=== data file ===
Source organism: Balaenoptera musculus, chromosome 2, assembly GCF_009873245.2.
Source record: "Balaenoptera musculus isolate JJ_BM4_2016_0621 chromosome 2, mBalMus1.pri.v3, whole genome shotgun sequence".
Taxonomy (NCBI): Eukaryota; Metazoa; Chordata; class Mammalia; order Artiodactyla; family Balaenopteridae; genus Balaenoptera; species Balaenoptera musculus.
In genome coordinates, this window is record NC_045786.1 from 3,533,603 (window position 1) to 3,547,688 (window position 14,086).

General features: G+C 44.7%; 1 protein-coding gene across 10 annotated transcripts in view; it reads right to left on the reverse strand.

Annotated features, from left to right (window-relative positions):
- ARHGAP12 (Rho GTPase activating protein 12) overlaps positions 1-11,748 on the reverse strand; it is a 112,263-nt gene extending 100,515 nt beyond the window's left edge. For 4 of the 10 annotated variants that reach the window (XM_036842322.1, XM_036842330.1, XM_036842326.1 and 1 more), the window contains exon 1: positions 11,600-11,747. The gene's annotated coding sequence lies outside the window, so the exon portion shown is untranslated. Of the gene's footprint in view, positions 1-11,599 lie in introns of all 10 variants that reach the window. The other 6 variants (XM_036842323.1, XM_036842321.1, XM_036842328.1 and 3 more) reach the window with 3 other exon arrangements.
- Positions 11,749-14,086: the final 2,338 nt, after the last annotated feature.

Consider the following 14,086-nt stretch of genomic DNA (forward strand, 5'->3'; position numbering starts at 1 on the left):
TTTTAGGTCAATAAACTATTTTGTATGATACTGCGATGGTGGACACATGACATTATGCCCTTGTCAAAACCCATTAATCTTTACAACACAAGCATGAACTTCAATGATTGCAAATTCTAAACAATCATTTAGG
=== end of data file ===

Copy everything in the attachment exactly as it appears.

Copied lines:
Source organism: Balaenoptera musculus, chromosome 2, assembly GCF_009873245.2.
Source record: "Balaenoptera musculus isolate JJ_BM4_2016_0621 chromosome 2, mBalMus1.pri.v3, whole genome shotgun sequence".
Taxonomy (NCBI): Eukaryota; Metazoa; Chordata; class Mammalia; order Artiodactyla; family Balaenopteridae; genus Balaenoptera; species Balaenoptera musculus.
In genome coordinates, this window is record NC_045786.1 from 3,533,603 (window position 1) to 3,547,688 (window position 14,086).

General features: G+C 44.7%; 1 protein-coding gene across 10 annotated transcripts in view; it reads right to left on the reverse strand.

Annotated features, from left to right (window-relative positions):
- ARHGAP12 (Rho GTPase activating protein 12) overlaps positions 1-11,748 on the reverse strand; it is a 112,263-nt gene extending 100,515 nt beyond the window's left edge. For 4 of the 10 annotated variants that reach the window (XM_036842322.1, XM_036842330.1, XM_036842326.1 and 1 more), the window contains exon 1: positions 11,600-11,747. The gene's annotated coding sequence lies outside the window, so the exon portion shown is untranslated. Of the gene's footprint in view, positions 1-11,599 lie in introns of all 10 variants that reach the window. The other 6 variants (XM_036842323.1, XM_036842321.1, XM_036842328.1 and 3 more) reach the window with 3 other exon arrangements.
- Positions 11,749-14,086: the final 2,338 nt, after the last annotated feature.

Consider the following 14,086-nt stretch of genomic DNA (forward strand, 5'->3'; position numbering starts at 1 on the left):
TTTTAGGTCAATAAACTATTTTGTATGATACTGCGATGGTGGACACATGACATTATGCCCTTGTCAAAACCCATTAATCTTTACAACACAAGCATGAACTTCAATGATTGCAAATTCTAAACAATCATTTAGG